With some offshore jurisdictions having only moved recently to introduce registers of beneficial ownership, one could argue that having had its own register in place for over 70 years, Bermuda has been ahead of the curve. Now, as global regulatory oversight and transparency expectations rise, Bermuda is well placed to demonstrate that its house is very much in order.
The Bermuda Government and the Bermuda Monetary Authority have always paid close attention and cared to know who is doing business in Bermuda.
“That has been the standard operating procedure for Bermuda throughout its history as an international financial centre,” says Ariane West (pictured), Partner in the corporate and finance practice at Taylors, a full service law firm which works in exclusive association with Walkers.
She says that whilst other offshore jurisdictions have had to ramp up their regulatory regimes, for the BMA it has been more a case of maintaining a commitment to the highest standards and best practices. What that has meant, in recent years, is keeping abreast of all the updated requirements driven by international initiatives such as CRS, signing up to a FATCA agreement with the US Government, as well as signing up to the BEPS initiative. In April 2016, the island became the 33rd signatory of the Multilateral Competent Authority Agreement for the automatic exchange of Country-by-Country reports on income and taxes paid by corporates.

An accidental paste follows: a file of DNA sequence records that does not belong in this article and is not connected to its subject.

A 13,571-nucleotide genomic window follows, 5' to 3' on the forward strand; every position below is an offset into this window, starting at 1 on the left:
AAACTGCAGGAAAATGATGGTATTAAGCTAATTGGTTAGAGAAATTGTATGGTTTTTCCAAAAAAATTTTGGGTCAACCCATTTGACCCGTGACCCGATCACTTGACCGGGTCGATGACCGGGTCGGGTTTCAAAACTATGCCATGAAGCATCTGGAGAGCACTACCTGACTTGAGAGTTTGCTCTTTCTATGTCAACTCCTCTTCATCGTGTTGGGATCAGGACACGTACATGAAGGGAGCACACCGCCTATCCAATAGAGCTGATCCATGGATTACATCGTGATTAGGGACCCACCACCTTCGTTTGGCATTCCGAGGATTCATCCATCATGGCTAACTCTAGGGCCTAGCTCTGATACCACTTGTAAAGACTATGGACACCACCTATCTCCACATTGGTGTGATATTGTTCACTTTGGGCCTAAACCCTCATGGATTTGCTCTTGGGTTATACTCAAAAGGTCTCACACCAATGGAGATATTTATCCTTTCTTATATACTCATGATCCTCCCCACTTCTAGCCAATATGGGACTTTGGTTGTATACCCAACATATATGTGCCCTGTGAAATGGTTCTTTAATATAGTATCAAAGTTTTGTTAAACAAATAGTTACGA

Commenting on the BEPS regulation, West says that becoming signatory is simply reflective “of our ongoing method of operating”.
“We will always look to comply with the highest standards in the marketplace so signing that agreement was really par for the course. We try to be a jurisdiction that has the appropriate level of regulation that adheres to global best practices. Some of the world’s largest insurance companies are based here and that wouldn’t be the case if we weren’t a highly reputable jurisdiction that has appropriate levels of governance, transparency and regulatory stability.
“For us (adapting to global regulatory expectations) is not a sea-change but simply an ongoing commitment to being the best jurisdiction we can possibly be.”
As part and parcel of that, the BMA and the Bermuda Government maintain their commitment to ensuring Bermuda’s AML framework is keeping up with its obligations by constantly reviewing and adopting best practices within the regulatory regime.
“There are far more demands on financial regulators today, in terms of applying an ongoing oversight function. The frequency and size of data they are collecting is substantial. The demands have been ever increasing, transactions are becoming faster and more sophisticated and it’s a matter of keeping pace with the markets,” says West.
With respect to industry-specific initiatives, in the investment funds sector and the insurance sector the BMA strives to take an approach of ‘smart regulation’.
At all times, it looks to ensure the regulations in place are addressing key concerns, with respect to regulatory compliance and who exactly is operating in the jurisdiction.
At the same time, says West, the BMA has to ensure that the industry has a product that is fit for purpose and meets the needs of investment managers.
“In the investment funds sector, we have introduced new classes of exempted funds that are looking at trying to focus on the appropriate approach to regulation. For example, if someone is an SEC regulated manager there are Class A Exempted Funds that leverage off of that onshore regulatory oversight by allowing the US manager to benefit from more efficient regulatory processes in Bermuda.